Cards of Marseilles
The Tarot de Marseille is the name given to a certain set of cards which can be used to reveal the past and foretell the future. Originally printed in the 18th century, its roots may go back as far as the 16th. Originally, the deck was meant for playing games, but the esoteric use of the cards quickly came into fashion. The cards consist of four suits - Wands (Bâtons), Cups (Coupes), Coins (Deniers) and Swords (Épées). These are numbered and correspond in some degree to normal playing cards. There are however additional face cards peculiar to the Cards of Marseilles, called trumps which depict strange figures, among them the Fool (Le Mat); the Moon (La Lune); Justice (La Justice); the Hanged Man (Le Pendu); the World (Le Monde); the Wheel of Fortune (La Roue de Fortune); the High Priestess (La Papesse); the Hermit (L'Ermite); The Tower (La Maison Dieu) and The Emperor (L'Empereur).
John Childermass possesses a deck of these cards, despite the disapproval of his master Gilbert Norrell, who candidly detests them: "Telling fortunes with picture cards - it is everything I despise!" From this we may perhaps infer that Mr Norrell dislikes the cards because they form part of that tradition of magic which he is so anxious to disparage, namely that done by fairies and by John Uskglass - a tradition whose practices are not susceptible to being tamed and codified in conformity with Mr. Norrell's cherished principles of modern English magic.
The cards Childermass uses are ones he has drawn himself from a set borrowed from a sailor he met in Whitby, who himself procured them in the Italian port of Genoa. Due to their rough and ready origin they have some defects of appearance, but Childermass is skilled enough in their use to employ them successfully on at least four occasions - once when he discovers Vinculus had already made plans to leave London before Mr Norrell's attempts to drive him away, and again to discover something more about the nature of Book of Magic Vinculus claimed to possess; once more when he notifies Murray of the existence of two copies of Strange's book (Norrell's and Strange's copies); and once when at Hurtfew Abbey he discovers Henry Lascelles has intercepted an item originally intended for him.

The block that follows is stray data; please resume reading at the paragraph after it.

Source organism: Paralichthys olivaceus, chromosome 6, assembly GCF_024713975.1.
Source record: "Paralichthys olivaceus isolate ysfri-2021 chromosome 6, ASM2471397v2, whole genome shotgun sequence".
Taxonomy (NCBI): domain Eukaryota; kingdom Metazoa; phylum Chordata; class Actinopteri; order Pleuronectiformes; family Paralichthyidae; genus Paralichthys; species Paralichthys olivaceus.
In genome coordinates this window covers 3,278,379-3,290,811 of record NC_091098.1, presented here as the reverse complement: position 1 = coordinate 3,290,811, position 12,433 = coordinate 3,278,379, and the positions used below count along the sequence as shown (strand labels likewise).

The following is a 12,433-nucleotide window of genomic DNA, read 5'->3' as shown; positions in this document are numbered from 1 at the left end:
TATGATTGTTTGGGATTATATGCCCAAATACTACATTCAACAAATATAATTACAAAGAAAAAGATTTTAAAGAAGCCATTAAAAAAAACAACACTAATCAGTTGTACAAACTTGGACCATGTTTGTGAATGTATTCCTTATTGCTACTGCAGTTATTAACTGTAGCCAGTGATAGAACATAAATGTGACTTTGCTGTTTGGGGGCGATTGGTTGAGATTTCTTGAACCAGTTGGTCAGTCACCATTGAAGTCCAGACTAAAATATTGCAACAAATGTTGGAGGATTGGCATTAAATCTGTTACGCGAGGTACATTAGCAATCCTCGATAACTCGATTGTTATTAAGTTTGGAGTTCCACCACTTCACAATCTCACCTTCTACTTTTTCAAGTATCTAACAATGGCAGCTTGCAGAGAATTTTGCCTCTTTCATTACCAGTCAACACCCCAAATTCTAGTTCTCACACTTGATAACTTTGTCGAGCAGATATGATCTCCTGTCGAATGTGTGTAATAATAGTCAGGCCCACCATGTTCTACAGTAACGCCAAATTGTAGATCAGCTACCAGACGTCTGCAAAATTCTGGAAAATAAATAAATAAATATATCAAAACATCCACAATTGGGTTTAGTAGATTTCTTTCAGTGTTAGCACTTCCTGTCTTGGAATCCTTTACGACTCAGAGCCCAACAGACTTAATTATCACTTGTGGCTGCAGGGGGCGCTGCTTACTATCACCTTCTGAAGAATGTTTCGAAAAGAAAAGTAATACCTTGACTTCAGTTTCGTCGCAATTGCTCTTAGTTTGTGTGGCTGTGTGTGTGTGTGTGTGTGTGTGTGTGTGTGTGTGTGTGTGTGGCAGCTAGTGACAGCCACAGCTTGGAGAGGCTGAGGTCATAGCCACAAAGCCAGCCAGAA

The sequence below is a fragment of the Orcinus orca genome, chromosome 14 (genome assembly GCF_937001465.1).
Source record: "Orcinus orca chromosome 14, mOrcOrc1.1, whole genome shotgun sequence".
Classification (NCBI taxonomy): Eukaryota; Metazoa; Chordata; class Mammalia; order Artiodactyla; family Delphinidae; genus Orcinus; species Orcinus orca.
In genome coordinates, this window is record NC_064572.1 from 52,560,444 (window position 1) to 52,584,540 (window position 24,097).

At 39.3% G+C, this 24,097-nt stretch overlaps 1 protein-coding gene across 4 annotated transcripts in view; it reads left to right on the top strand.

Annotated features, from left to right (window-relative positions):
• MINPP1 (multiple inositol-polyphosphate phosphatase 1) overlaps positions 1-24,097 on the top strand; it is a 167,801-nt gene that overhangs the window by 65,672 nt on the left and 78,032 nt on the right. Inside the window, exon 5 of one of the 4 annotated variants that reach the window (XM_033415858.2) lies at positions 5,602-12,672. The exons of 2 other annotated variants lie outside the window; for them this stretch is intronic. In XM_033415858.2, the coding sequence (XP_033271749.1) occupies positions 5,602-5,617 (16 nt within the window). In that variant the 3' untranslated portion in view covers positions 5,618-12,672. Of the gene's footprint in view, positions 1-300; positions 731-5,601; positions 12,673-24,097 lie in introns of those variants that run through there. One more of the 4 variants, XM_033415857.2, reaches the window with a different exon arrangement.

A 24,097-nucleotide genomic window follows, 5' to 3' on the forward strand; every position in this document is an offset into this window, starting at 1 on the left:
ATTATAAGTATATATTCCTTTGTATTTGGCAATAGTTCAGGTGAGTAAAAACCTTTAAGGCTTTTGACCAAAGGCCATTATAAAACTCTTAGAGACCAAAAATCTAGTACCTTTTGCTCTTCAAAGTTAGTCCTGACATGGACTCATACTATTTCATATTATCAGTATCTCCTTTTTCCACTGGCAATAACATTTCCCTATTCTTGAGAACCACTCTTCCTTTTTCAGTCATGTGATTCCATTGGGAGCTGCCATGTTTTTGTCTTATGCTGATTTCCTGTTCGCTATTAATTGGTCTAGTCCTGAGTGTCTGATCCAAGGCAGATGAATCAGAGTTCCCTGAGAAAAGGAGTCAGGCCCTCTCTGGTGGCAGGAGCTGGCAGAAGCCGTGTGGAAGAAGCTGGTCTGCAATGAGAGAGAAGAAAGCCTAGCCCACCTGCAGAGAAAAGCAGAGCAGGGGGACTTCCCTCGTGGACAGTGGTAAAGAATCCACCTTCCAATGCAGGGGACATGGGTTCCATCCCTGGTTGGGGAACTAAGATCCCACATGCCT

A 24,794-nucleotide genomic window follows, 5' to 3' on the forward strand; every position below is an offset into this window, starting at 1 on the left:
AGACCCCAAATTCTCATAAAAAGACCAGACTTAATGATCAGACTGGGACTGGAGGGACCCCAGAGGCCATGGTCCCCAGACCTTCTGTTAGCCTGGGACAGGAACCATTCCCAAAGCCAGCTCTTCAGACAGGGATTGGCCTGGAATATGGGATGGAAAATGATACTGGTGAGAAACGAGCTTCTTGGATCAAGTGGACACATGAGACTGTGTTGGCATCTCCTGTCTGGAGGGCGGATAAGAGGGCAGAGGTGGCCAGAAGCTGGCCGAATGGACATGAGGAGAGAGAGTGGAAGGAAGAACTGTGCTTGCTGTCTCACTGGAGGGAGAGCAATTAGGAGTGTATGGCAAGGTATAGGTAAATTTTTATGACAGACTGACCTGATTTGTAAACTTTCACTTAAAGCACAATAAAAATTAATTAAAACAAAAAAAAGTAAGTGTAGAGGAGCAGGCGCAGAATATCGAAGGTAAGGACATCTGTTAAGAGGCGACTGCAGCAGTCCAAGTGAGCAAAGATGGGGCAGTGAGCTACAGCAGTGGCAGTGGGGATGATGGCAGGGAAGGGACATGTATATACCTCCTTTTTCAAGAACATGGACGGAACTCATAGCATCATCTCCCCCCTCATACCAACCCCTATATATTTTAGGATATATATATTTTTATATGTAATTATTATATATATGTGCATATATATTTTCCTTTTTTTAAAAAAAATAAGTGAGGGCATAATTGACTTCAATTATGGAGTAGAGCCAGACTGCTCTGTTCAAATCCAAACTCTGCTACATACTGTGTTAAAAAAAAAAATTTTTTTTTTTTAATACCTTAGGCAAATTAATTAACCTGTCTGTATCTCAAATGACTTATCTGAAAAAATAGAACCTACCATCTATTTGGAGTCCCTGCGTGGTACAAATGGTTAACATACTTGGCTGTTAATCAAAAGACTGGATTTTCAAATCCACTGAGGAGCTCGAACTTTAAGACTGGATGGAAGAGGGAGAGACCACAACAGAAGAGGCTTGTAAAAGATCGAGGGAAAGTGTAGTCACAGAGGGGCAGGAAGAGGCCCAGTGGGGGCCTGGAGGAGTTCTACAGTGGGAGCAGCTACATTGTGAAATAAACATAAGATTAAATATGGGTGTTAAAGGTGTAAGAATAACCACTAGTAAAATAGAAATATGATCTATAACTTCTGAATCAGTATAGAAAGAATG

A surprising event connected with the particular Cards of Marseilles owned by Childermass occurs in the Pineapple tavern when, after he has read Vinculus' fortune and Vinculus has failed to read his, Vinculus then attempts to lay out the cards to reveal Mr. Norrell's fortune. One by one each of the cards as it is turned over becomes the Emperor card, though Childermass is sure his deck contains only one. The image of the Emperor moreover alters until it resembles a dark king attended by a large raven - in short, it becomes the image of the Raven King. This alteration is never satisfactorily explained, Childermass later dismissing suggestions that Vinculus had somehow surreptitiously changed his own cards for another deck. In the absence of that explanation, the only conclusion can be that the change was due to magic.
During the scene in the Pineapple tavern a spread of tarot cards is laid out by Vinculus for Childermass. Vinculus is unable to read them, and although Childermass states that the cards describe his life he does not give an explanation of what the cards meant to him. An attempt to read these cards, and to understand what Childermass saw in them, has been made here.